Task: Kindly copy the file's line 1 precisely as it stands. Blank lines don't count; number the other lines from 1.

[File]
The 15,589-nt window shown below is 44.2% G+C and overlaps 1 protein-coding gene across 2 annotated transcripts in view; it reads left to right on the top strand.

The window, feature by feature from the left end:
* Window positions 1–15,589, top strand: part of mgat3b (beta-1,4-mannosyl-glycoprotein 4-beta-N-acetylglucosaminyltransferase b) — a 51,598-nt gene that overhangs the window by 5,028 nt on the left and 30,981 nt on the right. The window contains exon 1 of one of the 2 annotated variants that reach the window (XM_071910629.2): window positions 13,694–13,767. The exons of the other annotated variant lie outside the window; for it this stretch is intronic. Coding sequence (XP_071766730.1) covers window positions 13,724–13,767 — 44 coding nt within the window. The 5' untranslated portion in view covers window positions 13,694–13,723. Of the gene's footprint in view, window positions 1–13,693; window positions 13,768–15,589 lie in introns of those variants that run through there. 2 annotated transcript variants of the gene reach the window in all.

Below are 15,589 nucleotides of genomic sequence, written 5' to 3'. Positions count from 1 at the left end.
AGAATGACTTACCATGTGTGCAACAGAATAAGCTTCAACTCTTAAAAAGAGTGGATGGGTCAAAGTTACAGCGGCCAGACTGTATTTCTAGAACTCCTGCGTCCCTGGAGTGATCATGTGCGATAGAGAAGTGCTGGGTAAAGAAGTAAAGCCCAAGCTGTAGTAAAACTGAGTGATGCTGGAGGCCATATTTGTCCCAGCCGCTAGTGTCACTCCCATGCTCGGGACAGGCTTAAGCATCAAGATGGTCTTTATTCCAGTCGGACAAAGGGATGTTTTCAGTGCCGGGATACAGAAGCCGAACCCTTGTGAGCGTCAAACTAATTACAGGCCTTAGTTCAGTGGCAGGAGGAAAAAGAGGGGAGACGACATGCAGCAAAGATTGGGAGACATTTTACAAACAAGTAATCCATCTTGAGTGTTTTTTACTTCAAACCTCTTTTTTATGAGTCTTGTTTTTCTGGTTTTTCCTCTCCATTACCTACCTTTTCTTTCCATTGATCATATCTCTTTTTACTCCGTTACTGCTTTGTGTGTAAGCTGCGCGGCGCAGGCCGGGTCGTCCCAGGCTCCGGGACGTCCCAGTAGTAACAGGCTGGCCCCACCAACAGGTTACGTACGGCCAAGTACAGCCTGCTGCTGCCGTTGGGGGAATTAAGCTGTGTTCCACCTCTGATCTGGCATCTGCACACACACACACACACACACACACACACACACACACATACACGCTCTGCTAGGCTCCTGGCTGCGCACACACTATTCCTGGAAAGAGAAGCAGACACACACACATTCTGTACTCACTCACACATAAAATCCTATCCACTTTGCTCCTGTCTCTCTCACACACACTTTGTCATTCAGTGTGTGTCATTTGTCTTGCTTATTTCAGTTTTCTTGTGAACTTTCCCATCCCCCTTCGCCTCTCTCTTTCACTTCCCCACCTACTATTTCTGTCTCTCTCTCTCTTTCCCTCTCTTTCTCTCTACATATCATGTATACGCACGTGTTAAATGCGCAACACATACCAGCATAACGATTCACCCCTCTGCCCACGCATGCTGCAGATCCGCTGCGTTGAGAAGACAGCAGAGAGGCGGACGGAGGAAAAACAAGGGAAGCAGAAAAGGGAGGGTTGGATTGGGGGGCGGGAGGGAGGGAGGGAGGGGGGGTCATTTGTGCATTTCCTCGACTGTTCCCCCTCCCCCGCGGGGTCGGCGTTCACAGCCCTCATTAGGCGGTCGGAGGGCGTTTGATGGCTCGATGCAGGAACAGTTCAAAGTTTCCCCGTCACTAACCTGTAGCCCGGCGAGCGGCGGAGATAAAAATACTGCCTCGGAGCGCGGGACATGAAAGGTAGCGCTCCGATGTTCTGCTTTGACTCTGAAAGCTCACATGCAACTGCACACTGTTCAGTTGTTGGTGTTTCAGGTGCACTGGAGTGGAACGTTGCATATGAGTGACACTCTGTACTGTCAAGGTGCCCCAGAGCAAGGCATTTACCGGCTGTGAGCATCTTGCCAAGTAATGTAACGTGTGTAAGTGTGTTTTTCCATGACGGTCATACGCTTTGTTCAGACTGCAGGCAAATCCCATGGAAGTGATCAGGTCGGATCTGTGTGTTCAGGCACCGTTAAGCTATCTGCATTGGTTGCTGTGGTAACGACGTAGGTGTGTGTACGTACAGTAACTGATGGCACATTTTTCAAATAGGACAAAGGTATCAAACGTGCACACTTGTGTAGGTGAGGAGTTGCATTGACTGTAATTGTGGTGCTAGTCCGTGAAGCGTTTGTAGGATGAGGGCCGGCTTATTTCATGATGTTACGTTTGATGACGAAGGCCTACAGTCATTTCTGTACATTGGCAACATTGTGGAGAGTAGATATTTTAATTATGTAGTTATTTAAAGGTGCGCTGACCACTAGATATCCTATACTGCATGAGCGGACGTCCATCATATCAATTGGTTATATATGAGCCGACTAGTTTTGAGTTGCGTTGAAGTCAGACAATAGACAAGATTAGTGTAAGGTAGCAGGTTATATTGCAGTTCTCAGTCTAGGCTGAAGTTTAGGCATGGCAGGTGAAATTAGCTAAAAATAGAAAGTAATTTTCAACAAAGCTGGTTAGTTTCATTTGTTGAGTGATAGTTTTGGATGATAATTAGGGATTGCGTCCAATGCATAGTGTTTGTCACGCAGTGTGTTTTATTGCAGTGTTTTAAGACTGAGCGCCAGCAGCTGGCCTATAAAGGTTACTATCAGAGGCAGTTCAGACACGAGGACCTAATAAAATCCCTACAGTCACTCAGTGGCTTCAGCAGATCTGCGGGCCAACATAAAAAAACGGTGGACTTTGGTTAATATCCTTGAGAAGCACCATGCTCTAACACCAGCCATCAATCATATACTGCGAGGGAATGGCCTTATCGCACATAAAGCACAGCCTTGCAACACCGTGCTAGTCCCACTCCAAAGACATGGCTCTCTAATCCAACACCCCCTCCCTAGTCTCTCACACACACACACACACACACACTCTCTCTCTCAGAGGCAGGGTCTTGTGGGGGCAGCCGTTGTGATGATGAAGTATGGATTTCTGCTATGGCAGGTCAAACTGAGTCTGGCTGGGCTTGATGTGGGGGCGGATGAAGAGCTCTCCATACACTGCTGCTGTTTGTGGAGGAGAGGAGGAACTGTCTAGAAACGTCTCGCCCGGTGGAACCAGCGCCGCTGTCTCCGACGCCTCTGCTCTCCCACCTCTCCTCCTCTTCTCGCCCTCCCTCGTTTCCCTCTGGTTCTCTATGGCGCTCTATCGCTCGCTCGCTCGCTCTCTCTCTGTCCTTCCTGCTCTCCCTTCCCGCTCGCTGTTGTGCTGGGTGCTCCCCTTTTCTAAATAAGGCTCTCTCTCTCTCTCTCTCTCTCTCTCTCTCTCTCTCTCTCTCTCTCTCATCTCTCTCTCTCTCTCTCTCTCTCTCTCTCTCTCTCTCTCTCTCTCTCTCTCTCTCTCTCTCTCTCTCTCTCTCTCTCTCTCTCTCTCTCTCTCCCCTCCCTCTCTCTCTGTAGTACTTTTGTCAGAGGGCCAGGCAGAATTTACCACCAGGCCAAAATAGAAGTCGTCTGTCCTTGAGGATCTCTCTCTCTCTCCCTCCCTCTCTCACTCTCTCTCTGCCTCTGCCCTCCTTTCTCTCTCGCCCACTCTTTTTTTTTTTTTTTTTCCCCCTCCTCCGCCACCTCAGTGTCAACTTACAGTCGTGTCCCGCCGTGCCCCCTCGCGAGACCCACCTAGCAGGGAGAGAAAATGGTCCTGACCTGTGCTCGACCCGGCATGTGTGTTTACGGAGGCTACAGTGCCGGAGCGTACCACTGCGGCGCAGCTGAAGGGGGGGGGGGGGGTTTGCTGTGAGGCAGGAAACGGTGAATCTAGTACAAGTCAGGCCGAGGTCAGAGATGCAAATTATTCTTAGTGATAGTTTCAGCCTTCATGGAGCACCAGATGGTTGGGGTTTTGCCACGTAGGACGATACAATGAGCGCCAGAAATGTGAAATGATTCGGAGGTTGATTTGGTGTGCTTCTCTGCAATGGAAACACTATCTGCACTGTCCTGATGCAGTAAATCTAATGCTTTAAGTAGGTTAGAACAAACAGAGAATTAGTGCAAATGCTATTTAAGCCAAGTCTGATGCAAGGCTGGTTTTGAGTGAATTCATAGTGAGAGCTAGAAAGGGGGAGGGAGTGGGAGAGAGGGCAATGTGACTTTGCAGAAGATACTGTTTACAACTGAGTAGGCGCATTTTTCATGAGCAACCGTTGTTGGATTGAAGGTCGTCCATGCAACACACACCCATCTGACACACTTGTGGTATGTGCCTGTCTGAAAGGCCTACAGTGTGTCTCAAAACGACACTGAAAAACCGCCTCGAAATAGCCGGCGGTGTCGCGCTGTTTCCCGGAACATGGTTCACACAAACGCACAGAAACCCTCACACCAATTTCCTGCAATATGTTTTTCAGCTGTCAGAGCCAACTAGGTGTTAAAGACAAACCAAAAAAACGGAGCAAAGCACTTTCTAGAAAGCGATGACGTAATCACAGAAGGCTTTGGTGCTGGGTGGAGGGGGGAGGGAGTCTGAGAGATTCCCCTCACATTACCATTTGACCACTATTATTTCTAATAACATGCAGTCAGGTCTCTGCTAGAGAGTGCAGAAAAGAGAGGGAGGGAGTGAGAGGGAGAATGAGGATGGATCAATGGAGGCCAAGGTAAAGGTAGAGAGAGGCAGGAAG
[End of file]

The 15,589-nt window shown below is 44.2% G+C and overlaps 1 protein-coding gene across 2 annotated transcripts in view; it reads left to right on the top strand.